To moan or not to moan … very little unites people as much as a good moan. Before instant access to millions of other moaners via social media, the odd whinge about the weather was mostly confined to a brief chat while shopping or standing in line at the post office.
But now, we have more contact than ever with things worth complaining about.
We are no longer confined to floods and corruption in our own neighbourhoods; we’re able to kvetch about hurricanes in Mexico and droughts in Sydney, or political malarkey on the American election stage.
For some reason, our global addiction to information has fuelled us in the wrong direction – I can count on one hand the number of happy items I read or see, but lost count ages ago of the gripes so freely available nowadays.
I have yet to meet a friend or foe who is immune to negativity, but I have always been curious about a theory that goes like this: the more you do something, the easier it becomes to do it.
Also, the more you do something, the stronger you become in that particular area.
We understand this simple equation in terms of intellect and exercise.
If I study well for a test, I am likely to pass it; if I commit to a couch-to-5km walk/run challenge for a month, I will grow muscle and trim fat.
Research clearly shows that this theory has no limits. It can be applied to anything – including a culture of complaining.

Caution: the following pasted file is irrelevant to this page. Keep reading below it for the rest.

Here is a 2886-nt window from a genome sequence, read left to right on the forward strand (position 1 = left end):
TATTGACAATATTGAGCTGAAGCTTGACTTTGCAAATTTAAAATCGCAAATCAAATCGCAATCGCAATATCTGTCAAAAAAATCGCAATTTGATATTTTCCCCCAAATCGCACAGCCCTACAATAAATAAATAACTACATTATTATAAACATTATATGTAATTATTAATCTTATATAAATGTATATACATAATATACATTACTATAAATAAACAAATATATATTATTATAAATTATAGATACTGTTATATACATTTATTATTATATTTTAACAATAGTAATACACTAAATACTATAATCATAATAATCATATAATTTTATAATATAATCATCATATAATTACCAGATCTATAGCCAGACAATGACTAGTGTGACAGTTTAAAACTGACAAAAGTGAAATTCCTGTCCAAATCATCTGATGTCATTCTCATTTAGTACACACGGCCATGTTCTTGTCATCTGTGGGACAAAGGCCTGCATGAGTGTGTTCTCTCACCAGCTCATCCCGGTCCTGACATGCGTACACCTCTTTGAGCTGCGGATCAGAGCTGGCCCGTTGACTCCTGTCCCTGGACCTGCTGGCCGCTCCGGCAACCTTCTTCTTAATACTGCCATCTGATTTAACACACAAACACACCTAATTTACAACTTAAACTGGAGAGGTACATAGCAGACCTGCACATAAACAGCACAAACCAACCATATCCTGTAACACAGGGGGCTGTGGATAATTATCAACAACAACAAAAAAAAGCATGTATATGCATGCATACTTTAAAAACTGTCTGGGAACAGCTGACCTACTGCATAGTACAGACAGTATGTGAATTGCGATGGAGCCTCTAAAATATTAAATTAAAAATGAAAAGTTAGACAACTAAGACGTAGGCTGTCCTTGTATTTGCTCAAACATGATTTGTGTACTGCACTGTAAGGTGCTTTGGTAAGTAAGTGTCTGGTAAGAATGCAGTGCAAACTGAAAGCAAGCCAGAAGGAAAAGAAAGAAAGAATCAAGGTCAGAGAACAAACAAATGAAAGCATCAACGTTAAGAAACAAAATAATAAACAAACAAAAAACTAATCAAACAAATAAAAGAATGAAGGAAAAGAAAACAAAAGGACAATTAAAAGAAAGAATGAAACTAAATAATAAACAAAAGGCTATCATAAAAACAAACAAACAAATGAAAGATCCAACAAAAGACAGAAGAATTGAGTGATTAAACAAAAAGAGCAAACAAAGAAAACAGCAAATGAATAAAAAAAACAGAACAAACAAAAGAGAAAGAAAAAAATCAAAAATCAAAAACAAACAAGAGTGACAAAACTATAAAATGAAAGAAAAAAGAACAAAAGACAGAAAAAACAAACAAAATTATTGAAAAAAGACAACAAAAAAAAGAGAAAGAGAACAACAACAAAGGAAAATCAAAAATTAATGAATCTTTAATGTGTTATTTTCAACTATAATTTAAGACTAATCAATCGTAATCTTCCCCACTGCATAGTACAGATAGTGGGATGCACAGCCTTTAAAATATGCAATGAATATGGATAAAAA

We might think, though, that it’s easier to stop complaining than it is to build muscle and lose centimetres, but we’re mistaken; the mind is one of the most infuriating, rebellious and hard-to-train bits of human anatomy.
An American journalist recently recorded her epic wrestle with a mind in revolt as she embarked on an experimental project: she would not complain (about anything – not even the tiniest glimmer of a groan) for one day.
Her motivation was literary guru Maya Angelou’s pearl of wisdom: “What you’re supposed to do when you don’t like a thing is change it. If you can’t change it, change the way you think about it. Don’t complain.”
What she discovered – and what you probably will, should you try this – is how little people enjoy your refusal to engage in a mutual kvetch. The reason? Evolution dictates that we are hard-wired to identify potential danger and threats to our survival, which means that pointing out the negative could save our lives.
However, we’ve taken this survival mechanism to ridiculous levels; being caught in a perfectly well-ordered, though annoying, traffic jam, will not result in bodily harm. It will simply make us late.
There is much to say about mending our minds – and all, or at least most of it, is backed by science (a nod to cynics who dismiss anything positive as airy-fairy pop psychology). But perhaps it’s enough to start small – with one hour of no complaints.
At the very least, count the number of times you complain in one hour, one morning, one day.
You’ll be sick of yourself by lunch-time – and that’s a good thing.